Learn step-by-step how to make melt-in-the-mouth Nastar or Pineapple Tarts from scratch with no cracks. They are the perfect festive cookies to gift and enjoy during your special moments.
Melt-in-your-mouth Nastar with buttery, tender pastry crumb and delicious sweet and tangy pineapple jam filling is a must-have to celebrate the festive holidays. Nastar is one of the most popular cookies in Indonesia along with kaastengels (cheese stick cookies), lidah kucing (langue de chat/cat tounge cookies), and kue putri salju (snow white cookies). People usually make, buy, or gift these cookies, especially during Chinese New Year, Eid al-Fitr, and Christmas.
- Pineapple tart (international)
- Kue nastar (Indonesia)
- Kuih tart nenas (Malaysia)
- Ananas taart (Netherland)
What is Nastar?
Nastar, also known internationally as pineapple tarts, is a small-bite size tart filled or topped with pineapple jam. The pastry is made of buttery, melt-in-your-mouth crust that is filled with a sweet pineapple filling. The tarts are then shaped into small balls or various shapes, brushed with egg wash on top, and baked until golden brown.
Origin of Nastar
Nastar does not originate from Indonesia. The tart cookies may have been invented in the 16th century. This is around the time when the Portuguese established a colonial presence in the Indonesian Archipelago.
The pineapple, a fruit native to South America, was introduced to Asia by Portuguese merchants. The Portuguese produced a lot of new recipes using pineapples. Nastar was inspired by European pie which is usually made in a large baking dish containing strawberry, blueberry, or apple jam. Because those fruits were difficult to find in Indonesia, the filling was replaced with pineapple jam which had a similar sweet and sour taste. These large-sized pineapple pies with crimped rims and pastry lattices are still made in Bengkulu, Sumatra.
The Dutch then came in and started their colonization in Indonesia. Pineapple pie, which became a favorite of the Portuguese, began to be enjoyed by the Dutch. However, the pineapple pie did not last long in the hot tropical climate of Indonesia. Finally, the idea to create “ananas taart” was born. In Dutch, “ananas” means pineapple and “taart” means tart or cake. The combined two words were finally abbreviated and became the word “naastart“. The name “nastar” we know now comes from that word.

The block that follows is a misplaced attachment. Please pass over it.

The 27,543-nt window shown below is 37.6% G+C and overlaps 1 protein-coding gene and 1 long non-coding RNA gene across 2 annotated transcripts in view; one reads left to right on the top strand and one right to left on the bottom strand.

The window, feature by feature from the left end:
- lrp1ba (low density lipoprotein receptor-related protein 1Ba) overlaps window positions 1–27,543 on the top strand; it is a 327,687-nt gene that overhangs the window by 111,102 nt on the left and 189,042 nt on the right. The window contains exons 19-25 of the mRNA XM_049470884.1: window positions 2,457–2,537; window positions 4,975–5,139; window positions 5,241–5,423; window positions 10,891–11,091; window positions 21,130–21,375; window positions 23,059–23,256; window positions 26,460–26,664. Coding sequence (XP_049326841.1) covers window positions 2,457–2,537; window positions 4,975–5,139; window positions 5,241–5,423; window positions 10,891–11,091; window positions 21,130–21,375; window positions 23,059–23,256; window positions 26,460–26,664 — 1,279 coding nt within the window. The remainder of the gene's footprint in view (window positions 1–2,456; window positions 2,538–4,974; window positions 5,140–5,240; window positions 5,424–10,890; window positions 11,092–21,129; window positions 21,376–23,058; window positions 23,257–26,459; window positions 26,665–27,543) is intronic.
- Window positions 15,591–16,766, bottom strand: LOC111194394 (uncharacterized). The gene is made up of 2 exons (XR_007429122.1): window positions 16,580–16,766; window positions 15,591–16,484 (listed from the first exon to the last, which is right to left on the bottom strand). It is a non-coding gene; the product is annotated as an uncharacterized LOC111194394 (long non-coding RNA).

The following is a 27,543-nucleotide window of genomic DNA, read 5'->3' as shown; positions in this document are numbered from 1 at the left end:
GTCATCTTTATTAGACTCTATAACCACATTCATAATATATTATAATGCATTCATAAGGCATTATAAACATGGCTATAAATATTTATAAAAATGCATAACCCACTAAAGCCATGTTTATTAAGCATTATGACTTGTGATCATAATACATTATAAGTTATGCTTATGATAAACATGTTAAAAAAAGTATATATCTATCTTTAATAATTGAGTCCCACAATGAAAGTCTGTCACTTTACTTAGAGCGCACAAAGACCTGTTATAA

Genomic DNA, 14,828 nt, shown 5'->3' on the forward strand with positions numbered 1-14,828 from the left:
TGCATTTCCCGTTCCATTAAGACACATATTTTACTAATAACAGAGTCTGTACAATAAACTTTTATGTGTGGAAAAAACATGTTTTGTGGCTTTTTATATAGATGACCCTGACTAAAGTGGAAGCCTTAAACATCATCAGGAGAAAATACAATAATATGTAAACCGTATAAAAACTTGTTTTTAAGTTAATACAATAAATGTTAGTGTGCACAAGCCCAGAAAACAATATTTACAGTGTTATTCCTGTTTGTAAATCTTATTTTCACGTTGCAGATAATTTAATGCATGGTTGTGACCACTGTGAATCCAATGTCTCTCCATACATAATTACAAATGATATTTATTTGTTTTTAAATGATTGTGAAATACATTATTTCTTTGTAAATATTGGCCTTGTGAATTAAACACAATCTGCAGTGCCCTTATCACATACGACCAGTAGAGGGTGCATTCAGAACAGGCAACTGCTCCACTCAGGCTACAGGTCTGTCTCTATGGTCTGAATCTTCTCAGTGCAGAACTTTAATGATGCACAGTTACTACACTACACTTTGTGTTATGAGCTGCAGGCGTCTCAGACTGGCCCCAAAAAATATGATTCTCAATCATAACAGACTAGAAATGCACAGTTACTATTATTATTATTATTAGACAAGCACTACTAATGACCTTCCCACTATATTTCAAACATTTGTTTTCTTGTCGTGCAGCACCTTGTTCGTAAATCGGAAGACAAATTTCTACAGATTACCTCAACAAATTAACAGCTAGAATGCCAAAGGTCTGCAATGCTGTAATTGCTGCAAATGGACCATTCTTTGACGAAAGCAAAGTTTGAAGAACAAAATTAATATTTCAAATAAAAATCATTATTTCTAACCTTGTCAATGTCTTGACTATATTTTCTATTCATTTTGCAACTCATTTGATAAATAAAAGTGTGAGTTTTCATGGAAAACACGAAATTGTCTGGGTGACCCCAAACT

During that time, Nastar was consumed on special days such as Easter and Christmas by the Dutch. The natives also helped perpetuate the presentation of Nastar for the big day, such as Eid al-Fitr. Nastar has existed since the Dutch colonial era and remained in Indonesians’ hearts.
Ingredients For Nastar
- Butter. You can use unsalted or salted butter. If you use salted butter, just omit the salt in the recipe.
- Confectioners’ sugar. The reason confectioners’ sugar is used is that you will get a softer texture and delicate melt-in-your-mouth cookies.
- Egg yolks. The egg yolk contains fat that helps add richness and tenderness to the cookies.
- Vanilla extract. To enhance the flavor.
- Cake flour. Cake flour has a lower protein content and makes a more tender pastry.
- Cornstarch. Makes the pastry more tender and crumbly.
- Milk powder. Adds flavor and tenderness to the pastry.
- Salt. Omit the salt if using salted butter.
Pineapple Jam Filling
- Fresh pineapples. Grate the pineapples for a fibrous texture or blend the pineapples with a blender for a more smooth texture.
- Granulated sugar. To sweeten and caramelized the jam.
- Salt. To enhance the sweetness.
- Spices. Cinnamon, cloves, and star anise are commonly used to infuse warmth and flavor. In this recipe, only cloves are used but you can add cinnamon and star anise if preferred.
- Egg yolks. To give the top an appetizing golden brown colour.
- Vegetable oil. A little bit of oil is added to make the egg wash slightly shiny. It will also prevent the egg wash from cracking during the baking.